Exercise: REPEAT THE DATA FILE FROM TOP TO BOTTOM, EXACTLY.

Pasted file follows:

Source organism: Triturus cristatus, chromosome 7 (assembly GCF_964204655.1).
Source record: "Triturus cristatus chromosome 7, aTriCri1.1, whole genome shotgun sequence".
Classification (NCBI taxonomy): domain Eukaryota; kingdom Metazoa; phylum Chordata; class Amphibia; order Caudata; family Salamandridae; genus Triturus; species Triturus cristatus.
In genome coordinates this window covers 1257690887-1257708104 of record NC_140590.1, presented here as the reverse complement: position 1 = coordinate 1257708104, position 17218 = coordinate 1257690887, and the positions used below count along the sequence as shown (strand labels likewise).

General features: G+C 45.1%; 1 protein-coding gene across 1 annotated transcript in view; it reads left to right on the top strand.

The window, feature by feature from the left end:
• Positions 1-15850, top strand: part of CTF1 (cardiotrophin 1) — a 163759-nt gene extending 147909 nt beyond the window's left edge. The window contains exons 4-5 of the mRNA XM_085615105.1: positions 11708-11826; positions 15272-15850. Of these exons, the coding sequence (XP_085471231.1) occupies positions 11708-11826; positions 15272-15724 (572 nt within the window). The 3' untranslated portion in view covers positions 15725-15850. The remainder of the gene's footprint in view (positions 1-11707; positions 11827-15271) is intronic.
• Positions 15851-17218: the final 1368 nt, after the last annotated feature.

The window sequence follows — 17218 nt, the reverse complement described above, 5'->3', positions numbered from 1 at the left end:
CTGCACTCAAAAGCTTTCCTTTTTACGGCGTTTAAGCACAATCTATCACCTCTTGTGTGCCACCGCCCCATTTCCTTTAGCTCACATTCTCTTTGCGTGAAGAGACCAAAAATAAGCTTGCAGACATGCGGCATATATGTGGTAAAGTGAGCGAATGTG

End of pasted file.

Source organism: Triturus cristatus, chromosome 7 (assembly GCF_964204655.1).
Source record: "Triturus cristatus chromosome 7, aTriCri1.1, whole genome shotgun sequence".
Classification (NCBI taxonomy): domain Eukaryota; kingdom Metazoa; phylum Chordata; class Amphibia; order Caudata; family Salamandridae; genus Triturus; species Triturus cristatus.
In genome coordinates this window covers 1257690887-1257708104 of record NC_140590.1, presented here as the reverse complement: position 1 = coordinate 1257708104, position 17218 = coordinate 1257690887, and the positions used below count along the sequence as shown (strand labels likewise).

General features: G+C 45.1%; 1 protein-coding gene across 1 annotated transcript in view; it reads left to right on the top strand.

The window, feature by feature from the left end:
• Positions 1-15850, top strand: part of CTF1 (cardiotrophin 1) — a 163759-nt gene extending 147909 nt beyond the window's left edge. The window contains exons 4-5 of the mRNA XM_085615105.1: positions 11708-11826; positions 15272-15850. Of these exons, the coding sequence (XP_085471231.1) occupies positions 11708-11826; positions 15272-15724 (572 nt within the window). The 3' untranslated portion in view covers positions 15725-15850. The remainder of the gene's footprint in view (positions 1-11707; positions 11827-15271) is intronic.
• Positions 15851-17218: the final 1368 nt, after the last annotated feature.

The window sequence follows — 17218 nt, the reverse complement described above, 5'->3', positions numbered from 1 at the left end:
CTGCACTCAAAAGCTTTCCTTTTTACGGCGTTTAAGCACAATCTATCACCTCTTGTGTGCCACCGCCCCATTTCCTTTAGCTCACATTCTCTTTGCGTGAAGAGACCAAAAATAAGCTTGCAGACATGCGGCATATATGTGGTAAAGTGAGCGAATGTG